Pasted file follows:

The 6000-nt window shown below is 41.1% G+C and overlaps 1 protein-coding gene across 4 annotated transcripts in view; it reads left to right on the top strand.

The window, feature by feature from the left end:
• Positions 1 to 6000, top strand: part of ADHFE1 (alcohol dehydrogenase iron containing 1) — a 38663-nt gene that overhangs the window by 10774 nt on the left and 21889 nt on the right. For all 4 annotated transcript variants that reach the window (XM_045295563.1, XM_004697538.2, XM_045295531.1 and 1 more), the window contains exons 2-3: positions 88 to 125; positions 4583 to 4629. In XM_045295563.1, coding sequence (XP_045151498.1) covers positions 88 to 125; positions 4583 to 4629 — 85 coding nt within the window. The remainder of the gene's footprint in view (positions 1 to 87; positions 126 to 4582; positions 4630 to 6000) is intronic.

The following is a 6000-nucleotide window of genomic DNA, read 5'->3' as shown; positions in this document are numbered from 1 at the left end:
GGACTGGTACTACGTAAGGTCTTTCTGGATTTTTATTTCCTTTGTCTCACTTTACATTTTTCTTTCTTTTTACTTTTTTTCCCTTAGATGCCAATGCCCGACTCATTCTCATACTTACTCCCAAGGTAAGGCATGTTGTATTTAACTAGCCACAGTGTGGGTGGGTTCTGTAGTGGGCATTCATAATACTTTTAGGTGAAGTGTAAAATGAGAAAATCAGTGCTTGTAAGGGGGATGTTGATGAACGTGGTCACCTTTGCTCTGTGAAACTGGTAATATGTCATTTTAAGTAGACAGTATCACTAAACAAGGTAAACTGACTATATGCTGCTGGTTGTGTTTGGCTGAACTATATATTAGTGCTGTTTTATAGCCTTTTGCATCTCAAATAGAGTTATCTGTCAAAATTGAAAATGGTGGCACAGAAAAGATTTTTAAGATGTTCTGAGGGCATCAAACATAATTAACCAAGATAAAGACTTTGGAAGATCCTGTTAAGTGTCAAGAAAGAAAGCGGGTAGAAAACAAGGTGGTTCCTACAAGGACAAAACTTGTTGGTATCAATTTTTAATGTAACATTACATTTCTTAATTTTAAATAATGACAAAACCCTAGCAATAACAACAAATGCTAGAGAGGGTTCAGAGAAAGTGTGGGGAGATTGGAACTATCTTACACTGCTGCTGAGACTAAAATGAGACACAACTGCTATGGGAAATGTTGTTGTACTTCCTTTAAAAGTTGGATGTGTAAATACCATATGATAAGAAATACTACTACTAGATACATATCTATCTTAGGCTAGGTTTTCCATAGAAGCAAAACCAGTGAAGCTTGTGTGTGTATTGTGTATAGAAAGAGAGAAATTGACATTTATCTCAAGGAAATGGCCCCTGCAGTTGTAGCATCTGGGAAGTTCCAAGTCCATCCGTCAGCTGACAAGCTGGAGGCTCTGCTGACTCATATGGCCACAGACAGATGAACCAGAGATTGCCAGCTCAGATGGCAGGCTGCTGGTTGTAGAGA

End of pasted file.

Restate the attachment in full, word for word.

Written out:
The 6000-nt window shown below is 41.1% G+C and overlaps 1 protein-coding gene across 4 annotated transcripts in view; it reads left to right on the top strand.

The window, feature by feature from the left end:
• Positions 1 to 6000, top strand: part of ADHFE1 (alcohol dehydrogenase iron containing 1) — a 38663-nt gene that overhangs the window by 10774 nt on the left and 21889 nt on the right. For all 4 annotated transcript variants that reach the window (XM_045295563.1, XM_004697538.2, XM_045295531.1 and 1 more), the window contains exons 2-3: positions 88 to 125; positions 4583 to 4629. In XM_045295563.1, coding sequence (XP_045151498.1) covers positions 88 to 125; positions 4583 to 4629 — 85 coding nt within the window. The remainder of the gene's footprint in view (positions 1 to 87; positions 126 to 4582; positions 4630 to 6000) is intronic.

The following is a 6000-nucleotide window of genomic DNA, read 5'->3' as shown; positions in this document are numbered from 1 at the left end:
GGACTGGTACTACGTAAGGTCTTTCTGGATTTTTATTTCCTTTGTCTCACTTTACATTTTTCTTTCTTTTTACTTTTTTTCCCTTAGATGCCAATGCCCGACTCATTCTCATACTTACTCCCAAGGTAAGGCATGTTGTATTTAACTAGCCACAGTGTGGGTGGGTTCTGTAGTGGGCATTCATAATACTTTTAGGTGAAGTGTAAAATGAGAAAATCAGTGCTTGTAAGGGGGATGTTGATGAACGTGGTCACCTTTGCTCTGTGAAACTGGTAATATGTCATTTTAAGTAGACAGTATCACTAAACAAGGTAAACTGACTATATGCTGCTGGTTGTGTTTGGCTGAACTATATATTAGTGCTGTTTTATAGCCTTTTGCATCTCAAATAGAGTTATCTGTCAAAATTGAAAATGGTGGCACAGAAAAGATTTTTAAGATGTTCTGAGGGCATCAAACATAATTAACCAAGATAAAGACTTTGGAAGATCCTGTTAAGTGTCAAGAAAGAAAGCGGGTAGAAAACAAGGTGGTTCCTACAAGGACAAAACTTGTTGGTATCAATTTTTAATGTAACATTACATTTCTTAATTTTAAATAATGACAAAACCCTAGCAATAACAACAAATGCTAGAGAGGGTTCAGAGAAAGTGTGGGGAGATTGGAACTATCTTACACTGCTGCTGAGACTAAAATGAGACACAACTGCTATGGGAAATGTTGTTGTACTTCCTTTAAAAGTTGGATGTGTAAATACCATATGATAAGAAATACTACTACTAGATACATATCTATCTTAGGCTAGGTTTTCCATAGAAGCAAAACCAGTGAAGCTTGTGTGTGTATTGTGTATAGAAAGAGAGAAATTGACATTTATCTCAAGGAAATGGCCCCTGCAGTTGTAGCATCTGGGAAGTTCCAAGTCCATCCGTCAGCTGACAAGCTGGAGGCTCTGCTGACTCATATGGCCACAGACAGATGAACCAGAGATTGCCAGCTCAGATGGCAGGCTGCTGGTTGTAGAGA